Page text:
HIRES 2014: "Astronomy at high angular resolution – a cross-disciplinary approach"

Poster Abstracts

The interferometry's view on Symbiotic Stars

Henri Boffin (European Southern Observatory - Chile)

A fundamental question posed by symbiotic binaries, but with very wide application to a whole set of different kind of binary systems, is the process of mass transfer at play: Roche-lobe overflow (RLOF), stellar wind, or something in between, such as "wind RLOF"? Moreover, radiation pressure may also change the Roche lobe geometry, complicating things even further. To address this, it is crucial to get a good handle on the size of giants in symbiotic systems, and explain the apparent discrepancy between radius obtained by assuming synchronisation and those deduced from ellipsoidal variability. Optical interferometry is currently the only available technique which can probe directly the deformation of interacting stars. It allows to determine the size and the distortion of the giant star, as well as the orbital parameters of the systems, without any a priori on their characteristics. Here, I will show the amazing results we have already obtained thanks to interferometry and how they are fundamentally changing the game.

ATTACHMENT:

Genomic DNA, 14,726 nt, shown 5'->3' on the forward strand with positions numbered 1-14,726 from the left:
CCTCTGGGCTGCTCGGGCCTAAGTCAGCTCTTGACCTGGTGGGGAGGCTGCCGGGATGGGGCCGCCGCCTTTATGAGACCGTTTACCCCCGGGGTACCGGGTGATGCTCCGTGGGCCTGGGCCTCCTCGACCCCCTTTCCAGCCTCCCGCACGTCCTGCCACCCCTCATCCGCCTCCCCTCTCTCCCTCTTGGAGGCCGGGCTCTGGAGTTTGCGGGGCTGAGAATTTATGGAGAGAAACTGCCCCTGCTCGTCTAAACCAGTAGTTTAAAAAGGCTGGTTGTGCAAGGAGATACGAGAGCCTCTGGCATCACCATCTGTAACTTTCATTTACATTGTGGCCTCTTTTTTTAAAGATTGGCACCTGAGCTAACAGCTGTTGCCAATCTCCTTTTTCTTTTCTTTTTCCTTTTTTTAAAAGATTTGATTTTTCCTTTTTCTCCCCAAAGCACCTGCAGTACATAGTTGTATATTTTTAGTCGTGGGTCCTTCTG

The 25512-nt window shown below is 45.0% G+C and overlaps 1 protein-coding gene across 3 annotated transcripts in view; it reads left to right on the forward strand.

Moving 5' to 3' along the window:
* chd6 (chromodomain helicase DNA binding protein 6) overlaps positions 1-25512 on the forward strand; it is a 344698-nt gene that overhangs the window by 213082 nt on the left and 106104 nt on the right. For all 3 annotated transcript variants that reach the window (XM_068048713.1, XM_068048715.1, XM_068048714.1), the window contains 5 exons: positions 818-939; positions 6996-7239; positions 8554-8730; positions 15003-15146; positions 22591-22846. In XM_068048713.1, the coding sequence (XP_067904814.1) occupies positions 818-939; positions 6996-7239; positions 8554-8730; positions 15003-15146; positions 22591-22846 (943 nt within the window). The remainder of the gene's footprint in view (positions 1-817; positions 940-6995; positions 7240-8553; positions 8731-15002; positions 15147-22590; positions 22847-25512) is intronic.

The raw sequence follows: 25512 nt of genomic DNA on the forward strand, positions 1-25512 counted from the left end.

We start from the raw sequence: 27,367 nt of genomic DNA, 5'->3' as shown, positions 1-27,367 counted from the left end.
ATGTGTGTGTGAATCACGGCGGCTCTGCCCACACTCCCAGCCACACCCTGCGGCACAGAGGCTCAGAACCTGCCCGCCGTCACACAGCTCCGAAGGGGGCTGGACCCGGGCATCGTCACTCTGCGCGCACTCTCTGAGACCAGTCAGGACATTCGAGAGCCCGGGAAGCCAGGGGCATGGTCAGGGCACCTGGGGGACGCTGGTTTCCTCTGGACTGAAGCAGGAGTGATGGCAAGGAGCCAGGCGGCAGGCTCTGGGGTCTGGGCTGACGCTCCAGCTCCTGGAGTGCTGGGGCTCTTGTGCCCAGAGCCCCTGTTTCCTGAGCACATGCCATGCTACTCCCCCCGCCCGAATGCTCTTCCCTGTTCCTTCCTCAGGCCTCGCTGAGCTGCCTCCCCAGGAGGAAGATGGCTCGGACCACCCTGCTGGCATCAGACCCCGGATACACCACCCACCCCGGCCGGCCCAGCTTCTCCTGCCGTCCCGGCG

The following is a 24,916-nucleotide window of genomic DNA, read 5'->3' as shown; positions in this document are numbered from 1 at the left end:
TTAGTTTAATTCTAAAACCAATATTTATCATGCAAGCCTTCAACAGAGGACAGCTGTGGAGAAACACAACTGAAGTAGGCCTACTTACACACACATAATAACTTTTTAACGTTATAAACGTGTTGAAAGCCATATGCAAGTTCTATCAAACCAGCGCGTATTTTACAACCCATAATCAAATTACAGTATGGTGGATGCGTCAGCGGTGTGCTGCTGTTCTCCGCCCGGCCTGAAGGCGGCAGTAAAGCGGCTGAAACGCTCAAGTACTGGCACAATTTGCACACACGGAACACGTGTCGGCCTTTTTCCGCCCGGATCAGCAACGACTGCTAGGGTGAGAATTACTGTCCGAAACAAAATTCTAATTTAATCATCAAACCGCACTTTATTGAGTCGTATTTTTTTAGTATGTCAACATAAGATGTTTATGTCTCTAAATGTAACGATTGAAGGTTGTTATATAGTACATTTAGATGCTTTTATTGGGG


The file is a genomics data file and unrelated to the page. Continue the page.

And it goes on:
Post-adaptive optics speckle imaging in the visible

Marcel Carbillet (Université de Nice/Observatoire de la Côte d'Azur)

In the visible domain, turbulence is very fast and strong, and adaptive optics (AO) systems cannot provide full correction. In this context one can wonder whether deconvolution techniques are still that relevant, or whether it would be more interesting to work directly on short-exposure images by means of speckle methods used on partially corrected images. The purpose of this work is hence to make a first comparison, by means of numerical simulations of binary star post-AO images, between: (i) deconvolution methods applied to a long-exposure image, and (ii) speckle methods applied to a set of short-exposure images.


On the high resolution gravitational lens model